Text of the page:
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I'm working from a definition of the LL(1) property of context-free languages in order to build a LL(1)-computer, i.e., a program capable of determining whether a given context-free language is in LL(1).

The definition requires the disjointness of certain sets; each set is defined as an infinite limit, but practically calculated via fixed-point iteration of an inductive, case-based equation.

Present in these equations is the definition of a new operator to simplify the notation (let $\epsilon$ be the empty sequence):

$$\forall S,T : S \oplus T = \begin{cases} S & \epsilon \not\in S \\ (S \setminus \{\epsilon\}) \cup T & \epsilon \in S \end{cases}$$

I know this operator in latex as \oplus. In an attempt to write readable-code, I want to give this operator a name (and endow scala Sets with a trait that expresses this name).

Is there a traditional name for this usage of $\oplus$? If so, what is it?

Bonus points: if the name is, e.g., add, is there an acceptable word like addable with the meaning that two objects—mathematical or code—are capable of being added?

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  • $\begingroup$ Tagging this was surprisingly difficult; I'd be grateful if someone could suggest appropriate tags to get this to the right audience. $\endgroup$ – D. Ben Knoble Apr 23 at 3:07
  • $\begingroup$ You'd probably enjoy Parsing Theory by Sippu & Soisalon-Soininen. In section 5.5 (in volume 1), they present a thorough derivation of a relational expression for the LL(1) prediction relation. Together with the earlier discussion of computing relational expressions, you have a complete algorithm not dependent on least fixed point iteration. Hopefully, your library has a copy. $\endgroup$ – rici Apr 24 at 15:42
  • $\begingroup$ @rici thanks for the recommendation. Anything on category theory for computer scientists? $\endgroup$ – D. Ben Knoble Apr 24 at 17:24
  • $\begingroup$ Nope, sorry. My CS presence is actually pretty small. But good luck with it. $\endgroup$ – rici Apr 24 at 19:46
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A set of values that comes with an "add" operation that is associative is called a semigroup. If it also comes with an element that plays the role of 0 (so that 0 + x = x and x + 0 = x for all x), it is a monoid.

In your case, you have a monoid, as $\{\epsilon\}$ plays the role of 0 (it is an identity).

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  • $\begingroup$ I saw your update regarding the monoid—had to mentally prove the identity. Will update my own answer accordingly. Funny how these structures seem to arise. $\endgroup$ – D. Ben Knoble Apr 24 at 18:36
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D.W.'s answer is excellent, and gave me a rabbit hole to dig through. The operator clearly establishes a magma, being a closed binary operator. I was able to construct a proof1 that $\oplus$ as defined is associative; thus, the definition gives (at least) a semigroup.

Further, I claim the following: Given any domain (call it the type $A$) and an element $a \in A$, parameterize $\oplus$ on $a$ such that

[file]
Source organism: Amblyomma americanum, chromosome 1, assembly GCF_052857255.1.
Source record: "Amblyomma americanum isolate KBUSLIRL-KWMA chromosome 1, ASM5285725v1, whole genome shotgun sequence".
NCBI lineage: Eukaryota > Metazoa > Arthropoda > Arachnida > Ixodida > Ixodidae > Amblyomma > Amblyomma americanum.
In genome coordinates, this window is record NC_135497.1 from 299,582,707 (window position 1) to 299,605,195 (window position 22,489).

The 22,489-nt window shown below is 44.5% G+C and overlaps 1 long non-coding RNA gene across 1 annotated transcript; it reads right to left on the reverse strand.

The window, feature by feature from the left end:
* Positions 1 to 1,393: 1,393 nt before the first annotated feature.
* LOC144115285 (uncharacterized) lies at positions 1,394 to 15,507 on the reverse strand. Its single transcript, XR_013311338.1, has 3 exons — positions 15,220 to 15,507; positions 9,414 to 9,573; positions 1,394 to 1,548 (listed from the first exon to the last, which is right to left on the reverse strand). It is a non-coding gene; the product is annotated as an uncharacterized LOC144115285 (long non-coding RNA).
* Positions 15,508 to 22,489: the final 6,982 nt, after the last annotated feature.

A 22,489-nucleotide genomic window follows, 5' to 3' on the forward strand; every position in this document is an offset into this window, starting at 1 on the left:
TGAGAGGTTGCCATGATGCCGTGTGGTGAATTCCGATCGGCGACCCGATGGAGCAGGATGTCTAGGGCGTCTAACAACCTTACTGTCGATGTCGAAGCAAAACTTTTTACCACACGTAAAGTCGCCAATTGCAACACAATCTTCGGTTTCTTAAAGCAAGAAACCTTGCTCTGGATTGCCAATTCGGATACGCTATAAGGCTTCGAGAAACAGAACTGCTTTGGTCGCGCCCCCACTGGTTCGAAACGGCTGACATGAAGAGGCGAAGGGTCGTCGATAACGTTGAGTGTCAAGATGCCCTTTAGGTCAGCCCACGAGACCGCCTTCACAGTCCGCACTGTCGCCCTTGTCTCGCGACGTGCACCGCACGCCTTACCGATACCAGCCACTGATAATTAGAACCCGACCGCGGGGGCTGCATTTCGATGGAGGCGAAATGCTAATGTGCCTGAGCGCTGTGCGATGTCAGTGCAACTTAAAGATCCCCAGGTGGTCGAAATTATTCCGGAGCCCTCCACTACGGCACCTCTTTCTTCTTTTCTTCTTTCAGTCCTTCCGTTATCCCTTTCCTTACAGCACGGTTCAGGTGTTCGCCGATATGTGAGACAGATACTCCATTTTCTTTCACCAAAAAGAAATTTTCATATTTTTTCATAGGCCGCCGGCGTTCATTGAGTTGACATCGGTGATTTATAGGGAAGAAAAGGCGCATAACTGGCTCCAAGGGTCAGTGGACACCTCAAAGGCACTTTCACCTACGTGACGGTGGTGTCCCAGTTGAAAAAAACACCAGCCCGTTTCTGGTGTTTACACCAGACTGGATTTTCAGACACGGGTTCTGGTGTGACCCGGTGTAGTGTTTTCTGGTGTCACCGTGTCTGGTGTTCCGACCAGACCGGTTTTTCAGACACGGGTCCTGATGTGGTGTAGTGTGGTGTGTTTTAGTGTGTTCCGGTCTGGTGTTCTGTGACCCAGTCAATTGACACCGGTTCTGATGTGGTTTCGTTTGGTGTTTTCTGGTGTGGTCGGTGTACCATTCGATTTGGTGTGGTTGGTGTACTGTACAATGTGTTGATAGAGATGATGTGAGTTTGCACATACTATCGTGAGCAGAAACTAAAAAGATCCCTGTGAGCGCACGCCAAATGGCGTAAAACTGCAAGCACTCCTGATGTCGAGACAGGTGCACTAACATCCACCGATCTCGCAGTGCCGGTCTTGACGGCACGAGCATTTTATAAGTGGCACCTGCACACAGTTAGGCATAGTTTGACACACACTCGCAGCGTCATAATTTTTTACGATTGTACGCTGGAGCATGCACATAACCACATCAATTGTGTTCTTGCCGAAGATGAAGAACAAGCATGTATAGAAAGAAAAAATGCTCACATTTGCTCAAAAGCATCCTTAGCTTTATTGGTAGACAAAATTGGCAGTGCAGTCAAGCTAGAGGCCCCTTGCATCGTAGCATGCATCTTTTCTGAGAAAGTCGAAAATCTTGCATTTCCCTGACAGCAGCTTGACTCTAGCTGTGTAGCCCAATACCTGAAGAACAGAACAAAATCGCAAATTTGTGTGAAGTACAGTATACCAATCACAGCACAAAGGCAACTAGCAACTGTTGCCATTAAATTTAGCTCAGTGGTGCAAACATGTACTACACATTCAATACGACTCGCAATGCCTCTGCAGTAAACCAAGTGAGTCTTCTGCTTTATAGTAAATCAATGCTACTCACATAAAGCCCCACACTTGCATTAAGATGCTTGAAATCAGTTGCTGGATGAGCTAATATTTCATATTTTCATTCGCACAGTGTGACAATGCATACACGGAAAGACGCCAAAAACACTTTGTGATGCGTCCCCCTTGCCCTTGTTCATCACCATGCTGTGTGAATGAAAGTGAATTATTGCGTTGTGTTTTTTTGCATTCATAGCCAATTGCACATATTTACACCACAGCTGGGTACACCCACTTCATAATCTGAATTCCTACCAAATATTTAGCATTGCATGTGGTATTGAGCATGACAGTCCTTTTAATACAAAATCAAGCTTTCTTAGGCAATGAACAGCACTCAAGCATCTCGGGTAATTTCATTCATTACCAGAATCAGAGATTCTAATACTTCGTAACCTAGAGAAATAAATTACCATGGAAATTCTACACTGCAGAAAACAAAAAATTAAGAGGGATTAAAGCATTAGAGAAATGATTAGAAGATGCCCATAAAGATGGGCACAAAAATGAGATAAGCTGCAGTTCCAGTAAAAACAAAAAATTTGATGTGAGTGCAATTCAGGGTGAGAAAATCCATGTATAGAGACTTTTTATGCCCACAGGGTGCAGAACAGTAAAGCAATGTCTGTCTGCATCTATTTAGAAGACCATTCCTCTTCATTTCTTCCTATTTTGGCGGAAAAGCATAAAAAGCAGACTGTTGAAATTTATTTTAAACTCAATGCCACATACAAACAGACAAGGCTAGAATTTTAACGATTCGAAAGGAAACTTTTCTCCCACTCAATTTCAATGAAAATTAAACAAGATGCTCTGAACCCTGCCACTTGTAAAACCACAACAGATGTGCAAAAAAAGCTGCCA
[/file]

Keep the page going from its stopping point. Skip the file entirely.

$$\forall S,T \in \mathcal{P}(A) : S \oplus_a T = \begin{cases} S & a \not\in S \\ (S - \{a\}) \cup T & a \in S \end{cases}$$

The resulting object $(\mathcal{P}(A), \oplus_a)$ is a semigroup.

I have also shown that $\oplus_a$ is not commutative, for let $X$ be some set not containing $a$ and $Y \neq (X \cup \{a\})$ be a set containing $a$: then $X \oplus_a Y = X$, but $Y \oplus_a X = (Y - \{a\}) \cup X \neq X$.

So the resulting object cannot be an Abelian group.

Proofs remain to be had regarding the (non)existence of an identity or the (non)invertibility. If identity can be shown, we have a monoid. If invertibility can be shown, we have an inverse semigroup. If both, then a full group.

The identity element, as pointed out by D.W., is $\Phi = \{a\}$. Put simply:

$$\forall S \in \mathcal{P}(A) : \Phi \oplus_a S = (\Phi - \Phi) \cup S = S$$ $$\forall S \in \mathcal{P}(A) : S \oplus_a \Phi = \begin{cases} S & a \not\in S \\ (S - \Phi) \cup \Phi = S & a \in S \end{cases} \big\}= S$$

So we have a monoid.


1 Proof of associativity is sketched as follows: we must show that $\forall X,Y,Z \in \mathcal{P}(A) : (X \oplus Y) \oplus Z = X \oplus (Y \oplus Z)$.

Now we consider that each of these sets has two states: it either contains or does not contain $a$. Because we need three two-bit states to represent the problem space (the set of cases), we have 7 cases, which we represent as a binary tuple $xyz$. If an element is $0$, it indicates that the corresponding set contains $a$ in the equation. If it is a $1$, it indicates that the corresponding set does not contain $a$ in the equation.

Finally, let $X^0$ be the set $X$ containing $a$ for each of our sets, and $X^1$ similarly be the set not containing $a$. Let $XY = X \cup Y$.

A few facts:

  • $X^0 \oplus Y^0 = X^1Y^0$
  • $X^0 \oplus Y^1 = X^1Y^1$
  • $X^1 \oplus Y^0 = X^1 \oplus Y^1 = X^1$
  • $X^1Y^1 \oplus Z^0 = X^1Y^1 \oplus Z^1 = X^1Y^1$

The cases are left as an exercise to the reader; they are incredibly straightforward.

Hint: $001$ follows from $000$. Similarly, $011$ follows from $010$. Both $101$ and $111$ follow from $100$.

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